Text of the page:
Obviously you follow the sign.

Greg Rutherford gives a peace sign

As you round a corner you hear the low, menacing hum of a motor, and the smell of diesel replaces the aroma of cut grass and cakes.

There is Bradley Wiggins, leaning with an air of studied nonchalance.

"I bet you didn't expect to see Bradley Wiggins with a motorbike," he says.

"No," you agree.

"After all," he says. "I'm usually associated with road bikes, or more recently track bikes."

"That's true," you say.

"Not motorbikes."

You've got the point, so you just nod and raise your eyebrows in a way you hope suggests you are pleasantly surprised.

"I never do what people expect me to do. That's why the man's trying to shut me down. I don't even care."

Bradley Wiggins poses for a photo

"So, about this free ride," you say, placing your hand admiringly on the body of the bike.

"Woah, hands of the bike man," Bradley snaps.

"But the sign said..."

"I don't care what the sign says. Nobody touches the bike. Nobody."

You back away slowly and head back towards the main part of the fete, where a crowd is gathering around the cakes.

Ignoring a shout of "now watch my somersault with tuck" coming from the bouncy castle, you find a spot in the crowd between Sir Chris Hoy and Jade Jones and instead focus on the highlight of the fete - the judging of the cake competition.

Suddenly Greg is there too, full kit and all. He's interested to see how his baking efforts fare.

He should do okay - it turns out most of the athletes were too busy training for the most important day of their lives to spend much time in the kitchen.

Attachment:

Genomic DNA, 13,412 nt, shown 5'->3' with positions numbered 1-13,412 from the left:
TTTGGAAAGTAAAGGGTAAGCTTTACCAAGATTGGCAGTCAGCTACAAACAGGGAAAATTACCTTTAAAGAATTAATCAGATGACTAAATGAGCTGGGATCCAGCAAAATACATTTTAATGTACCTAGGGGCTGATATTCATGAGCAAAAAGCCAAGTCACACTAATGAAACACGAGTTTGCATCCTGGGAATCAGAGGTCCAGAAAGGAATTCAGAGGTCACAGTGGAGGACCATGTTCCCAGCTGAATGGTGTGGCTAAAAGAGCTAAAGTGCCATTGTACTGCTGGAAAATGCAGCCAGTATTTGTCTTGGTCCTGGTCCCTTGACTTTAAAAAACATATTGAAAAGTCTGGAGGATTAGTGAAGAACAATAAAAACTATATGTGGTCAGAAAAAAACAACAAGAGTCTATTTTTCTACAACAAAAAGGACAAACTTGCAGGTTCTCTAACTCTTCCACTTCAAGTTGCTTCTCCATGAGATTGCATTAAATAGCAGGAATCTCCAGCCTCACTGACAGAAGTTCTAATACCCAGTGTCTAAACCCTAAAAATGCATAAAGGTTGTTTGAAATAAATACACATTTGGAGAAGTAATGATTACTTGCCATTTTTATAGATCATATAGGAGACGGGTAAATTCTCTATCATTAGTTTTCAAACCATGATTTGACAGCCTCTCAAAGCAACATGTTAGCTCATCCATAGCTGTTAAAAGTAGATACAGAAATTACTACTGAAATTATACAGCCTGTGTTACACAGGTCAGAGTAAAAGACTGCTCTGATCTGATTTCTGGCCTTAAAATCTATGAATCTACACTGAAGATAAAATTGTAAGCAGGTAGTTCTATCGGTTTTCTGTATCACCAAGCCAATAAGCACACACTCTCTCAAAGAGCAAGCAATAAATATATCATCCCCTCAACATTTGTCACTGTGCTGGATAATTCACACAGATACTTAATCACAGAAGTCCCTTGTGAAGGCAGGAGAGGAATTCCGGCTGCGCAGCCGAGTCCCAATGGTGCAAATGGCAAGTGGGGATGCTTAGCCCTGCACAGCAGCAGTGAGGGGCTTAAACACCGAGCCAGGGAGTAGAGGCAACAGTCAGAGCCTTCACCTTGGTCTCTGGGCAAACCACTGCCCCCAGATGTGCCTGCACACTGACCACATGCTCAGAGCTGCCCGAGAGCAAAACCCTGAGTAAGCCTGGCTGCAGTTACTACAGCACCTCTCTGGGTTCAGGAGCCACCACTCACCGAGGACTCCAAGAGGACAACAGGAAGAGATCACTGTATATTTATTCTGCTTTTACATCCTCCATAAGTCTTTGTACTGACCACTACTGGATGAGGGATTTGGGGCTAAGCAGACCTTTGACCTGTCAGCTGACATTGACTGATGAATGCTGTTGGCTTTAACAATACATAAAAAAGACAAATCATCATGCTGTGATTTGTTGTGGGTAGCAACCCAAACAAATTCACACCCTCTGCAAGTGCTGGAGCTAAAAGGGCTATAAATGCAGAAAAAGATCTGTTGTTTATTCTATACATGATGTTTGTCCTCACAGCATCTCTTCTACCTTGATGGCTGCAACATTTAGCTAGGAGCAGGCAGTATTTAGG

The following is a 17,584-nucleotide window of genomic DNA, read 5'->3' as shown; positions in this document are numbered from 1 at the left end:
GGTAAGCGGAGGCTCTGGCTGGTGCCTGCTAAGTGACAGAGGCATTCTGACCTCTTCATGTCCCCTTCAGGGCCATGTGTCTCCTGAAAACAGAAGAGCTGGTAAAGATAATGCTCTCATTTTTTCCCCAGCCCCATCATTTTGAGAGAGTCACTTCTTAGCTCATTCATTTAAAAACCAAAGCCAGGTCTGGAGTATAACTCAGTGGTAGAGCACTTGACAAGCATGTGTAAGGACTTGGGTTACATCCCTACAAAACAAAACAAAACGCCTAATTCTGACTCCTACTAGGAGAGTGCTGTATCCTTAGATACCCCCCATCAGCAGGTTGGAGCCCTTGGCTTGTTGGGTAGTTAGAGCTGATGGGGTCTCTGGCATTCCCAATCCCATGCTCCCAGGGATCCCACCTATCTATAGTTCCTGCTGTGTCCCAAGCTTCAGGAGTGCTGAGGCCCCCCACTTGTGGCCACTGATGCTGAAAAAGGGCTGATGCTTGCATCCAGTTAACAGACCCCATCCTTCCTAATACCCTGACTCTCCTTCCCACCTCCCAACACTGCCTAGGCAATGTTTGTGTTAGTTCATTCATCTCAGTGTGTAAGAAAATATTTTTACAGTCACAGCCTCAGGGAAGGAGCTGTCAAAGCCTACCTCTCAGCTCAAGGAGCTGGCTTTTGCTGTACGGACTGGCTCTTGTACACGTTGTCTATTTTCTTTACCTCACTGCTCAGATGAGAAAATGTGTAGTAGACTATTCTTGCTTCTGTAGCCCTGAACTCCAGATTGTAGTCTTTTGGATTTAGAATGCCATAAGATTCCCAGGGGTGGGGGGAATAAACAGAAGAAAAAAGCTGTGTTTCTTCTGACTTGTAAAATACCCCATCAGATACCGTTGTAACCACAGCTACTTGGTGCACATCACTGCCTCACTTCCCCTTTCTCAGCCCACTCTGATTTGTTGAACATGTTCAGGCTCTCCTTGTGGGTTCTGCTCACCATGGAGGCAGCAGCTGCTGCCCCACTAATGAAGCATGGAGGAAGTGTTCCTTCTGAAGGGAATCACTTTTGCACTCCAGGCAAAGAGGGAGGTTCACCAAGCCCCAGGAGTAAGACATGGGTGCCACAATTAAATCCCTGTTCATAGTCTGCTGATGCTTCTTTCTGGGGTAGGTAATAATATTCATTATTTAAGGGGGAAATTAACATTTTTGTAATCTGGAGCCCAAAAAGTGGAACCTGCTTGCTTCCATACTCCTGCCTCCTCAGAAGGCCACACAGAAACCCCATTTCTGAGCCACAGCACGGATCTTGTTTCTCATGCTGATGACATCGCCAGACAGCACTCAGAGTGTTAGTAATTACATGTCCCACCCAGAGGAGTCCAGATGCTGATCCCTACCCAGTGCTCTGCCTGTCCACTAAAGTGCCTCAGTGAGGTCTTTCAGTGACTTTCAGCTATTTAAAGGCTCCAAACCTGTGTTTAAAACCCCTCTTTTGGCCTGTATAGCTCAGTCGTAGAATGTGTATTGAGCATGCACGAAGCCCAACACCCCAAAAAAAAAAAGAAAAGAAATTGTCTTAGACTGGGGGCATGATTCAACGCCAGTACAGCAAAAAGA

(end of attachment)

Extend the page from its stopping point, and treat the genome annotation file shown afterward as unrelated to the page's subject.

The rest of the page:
Greg's sponge, a three-tier Victoria sponge with a slightly ungenerous amount of jam, is flanked by Jason Kenny's scruffy chocolate cake, a shop-bought lemon drizzle provided by Jessica Ennis-Hill, who didn't have time to make anything but didn't want to let people down, and an elaborate construction that looks like a shoe.

A sponge cake

This, on closer inspection, is from Rebecca Adlington. You're pretty sure this one will win, and as judges Coe, Daley Thompson and Fatima Whitbread inspect the entrants, it seems they agree with you.

The announcement comes and it's a clear win for the swimmer.

"It's a disgrace," shouts Greg. "This contest was intended for current Olympians only. The rules clearly stated."

There is silence.

"Rebecca Adlington retired more than three years ago. I don't even know how she got her cake in here."

"It's just a bit of fun, Greg," says Laura Trott, who has now left a merrily bouncing Tom Daley to his own devices.

But Greg doesn't think it's fun. Not one bit. He slams his hand down into the Jimmy Choo confection, then throws fistfuls of cake at anyone who's unfortunate enough to be nearby.

Now cake is being thrown everywhere. You spot Adam Gemili stuffing some down Sebastian Coe's pants and running away, just as Bradley cycles past on a Raleigh BMX.

Adam Gemili gives the thumbs-up

You turn to Chris Hoy, and ask: "What happened to the motorbike?"

"He can't actually ride it," says Sir Chris. "It's all for show."

As you turn to leave, you see Coe fishing crumbs out of his pants.

"He'll be here," he says. "It'll all be okay when Andy gets here."

Off in the distance, Mo Farah is still doing the Mobot.